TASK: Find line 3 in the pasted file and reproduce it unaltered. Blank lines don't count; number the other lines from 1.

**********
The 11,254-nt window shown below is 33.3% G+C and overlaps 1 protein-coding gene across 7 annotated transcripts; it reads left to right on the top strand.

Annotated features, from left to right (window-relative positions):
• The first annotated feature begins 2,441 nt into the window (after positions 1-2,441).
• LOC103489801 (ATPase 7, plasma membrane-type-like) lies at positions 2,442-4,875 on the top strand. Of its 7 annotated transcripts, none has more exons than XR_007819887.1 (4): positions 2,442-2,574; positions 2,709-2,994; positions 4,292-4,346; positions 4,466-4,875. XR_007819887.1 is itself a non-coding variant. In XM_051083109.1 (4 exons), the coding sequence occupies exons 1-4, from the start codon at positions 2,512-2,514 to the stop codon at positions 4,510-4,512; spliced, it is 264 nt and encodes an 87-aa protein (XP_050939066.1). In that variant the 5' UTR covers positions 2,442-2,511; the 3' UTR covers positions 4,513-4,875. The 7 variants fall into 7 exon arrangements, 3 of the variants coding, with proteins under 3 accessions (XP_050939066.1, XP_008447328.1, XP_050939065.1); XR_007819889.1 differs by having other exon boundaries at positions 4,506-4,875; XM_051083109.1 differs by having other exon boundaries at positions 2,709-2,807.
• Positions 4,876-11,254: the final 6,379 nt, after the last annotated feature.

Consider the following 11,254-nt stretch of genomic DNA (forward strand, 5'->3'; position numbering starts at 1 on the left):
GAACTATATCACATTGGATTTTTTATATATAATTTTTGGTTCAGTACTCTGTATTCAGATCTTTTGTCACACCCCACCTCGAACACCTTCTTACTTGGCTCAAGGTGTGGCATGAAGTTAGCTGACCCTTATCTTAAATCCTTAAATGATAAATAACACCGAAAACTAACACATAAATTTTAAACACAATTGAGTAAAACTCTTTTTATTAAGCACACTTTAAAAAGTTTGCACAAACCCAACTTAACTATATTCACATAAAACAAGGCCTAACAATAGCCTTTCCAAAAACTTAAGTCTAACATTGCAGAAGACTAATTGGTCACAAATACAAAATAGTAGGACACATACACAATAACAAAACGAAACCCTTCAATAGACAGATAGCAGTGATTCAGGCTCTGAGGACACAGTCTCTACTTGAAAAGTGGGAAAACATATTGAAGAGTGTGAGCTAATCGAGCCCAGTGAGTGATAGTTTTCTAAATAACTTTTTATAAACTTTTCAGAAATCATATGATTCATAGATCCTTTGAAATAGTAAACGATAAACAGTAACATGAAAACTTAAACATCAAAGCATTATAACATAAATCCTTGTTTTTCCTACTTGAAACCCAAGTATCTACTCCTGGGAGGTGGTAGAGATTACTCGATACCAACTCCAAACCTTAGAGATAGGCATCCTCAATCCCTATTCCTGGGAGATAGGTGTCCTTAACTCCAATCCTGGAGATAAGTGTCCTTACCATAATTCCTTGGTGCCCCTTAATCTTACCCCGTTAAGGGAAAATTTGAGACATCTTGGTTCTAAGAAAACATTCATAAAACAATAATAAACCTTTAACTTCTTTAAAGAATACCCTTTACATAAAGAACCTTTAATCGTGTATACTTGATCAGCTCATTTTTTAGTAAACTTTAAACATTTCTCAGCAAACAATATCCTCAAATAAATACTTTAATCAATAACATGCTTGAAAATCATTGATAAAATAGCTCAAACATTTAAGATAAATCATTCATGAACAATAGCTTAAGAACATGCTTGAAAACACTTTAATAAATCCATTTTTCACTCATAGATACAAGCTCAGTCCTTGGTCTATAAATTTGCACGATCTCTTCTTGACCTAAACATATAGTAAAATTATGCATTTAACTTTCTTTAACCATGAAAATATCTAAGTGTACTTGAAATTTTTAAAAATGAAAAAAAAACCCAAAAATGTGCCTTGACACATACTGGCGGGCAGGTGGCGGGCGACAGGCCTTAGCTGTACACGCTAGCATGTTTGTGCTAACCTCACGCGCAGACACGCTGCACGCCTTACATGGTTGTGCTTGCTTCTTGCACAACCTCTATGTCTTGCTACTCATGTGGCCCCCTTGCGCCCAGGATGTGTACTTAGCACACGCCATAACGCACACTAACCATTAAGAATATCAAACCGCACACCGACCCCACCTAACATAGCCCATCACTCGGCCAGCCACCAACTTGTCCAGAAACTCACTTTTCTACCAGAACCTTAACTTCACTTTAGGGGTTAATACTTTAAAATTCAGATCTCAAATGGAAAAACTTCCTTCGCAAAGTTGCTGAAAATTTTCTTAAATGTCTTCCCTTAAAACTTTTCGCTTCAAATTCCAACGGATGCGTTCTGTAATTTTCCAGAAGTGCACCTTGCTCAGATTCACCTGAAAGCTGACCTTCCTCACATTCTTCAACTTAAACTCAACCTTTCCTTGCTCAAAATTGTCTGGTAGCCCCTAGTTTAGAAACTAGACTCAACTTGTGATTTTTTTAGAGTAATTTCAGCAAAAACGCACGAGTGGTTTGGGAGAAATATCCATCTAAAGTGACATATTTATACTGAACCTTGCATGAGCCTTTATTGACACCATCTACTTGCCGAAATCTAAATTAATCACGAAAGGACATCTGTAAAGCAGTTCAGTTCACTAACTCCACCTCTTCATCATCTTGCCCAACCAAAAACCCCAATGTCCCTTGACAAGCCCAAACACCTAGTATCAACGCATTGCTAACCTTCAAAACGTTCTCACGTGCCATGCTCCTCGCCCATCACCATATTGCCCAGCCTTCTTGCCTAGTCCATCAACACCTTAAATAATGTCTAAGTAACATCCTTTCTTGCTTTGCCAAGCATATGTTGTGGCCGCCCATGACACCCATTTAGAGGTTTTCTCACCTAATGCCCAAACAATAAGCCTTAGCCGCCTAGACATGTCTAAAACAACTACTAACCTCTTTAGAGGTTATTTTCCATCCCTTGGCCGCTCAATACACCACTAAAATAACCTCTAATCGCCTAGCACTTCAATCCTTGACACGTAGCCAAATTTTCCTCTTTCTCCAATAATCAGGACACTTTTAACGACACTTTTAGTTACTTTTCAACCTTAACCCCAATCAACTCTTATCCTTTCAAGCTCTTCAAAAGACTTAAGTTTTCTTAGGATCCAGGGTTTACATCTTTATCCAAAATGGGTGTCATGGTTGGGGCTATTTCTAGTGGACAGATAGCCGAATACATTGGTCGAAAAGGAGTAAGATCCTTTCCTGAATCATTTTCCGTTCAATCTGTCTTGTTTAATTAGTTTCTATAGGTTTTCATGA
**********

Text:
• The first annotated feature begins 2,441 nt into the window (after positions 1-2,441).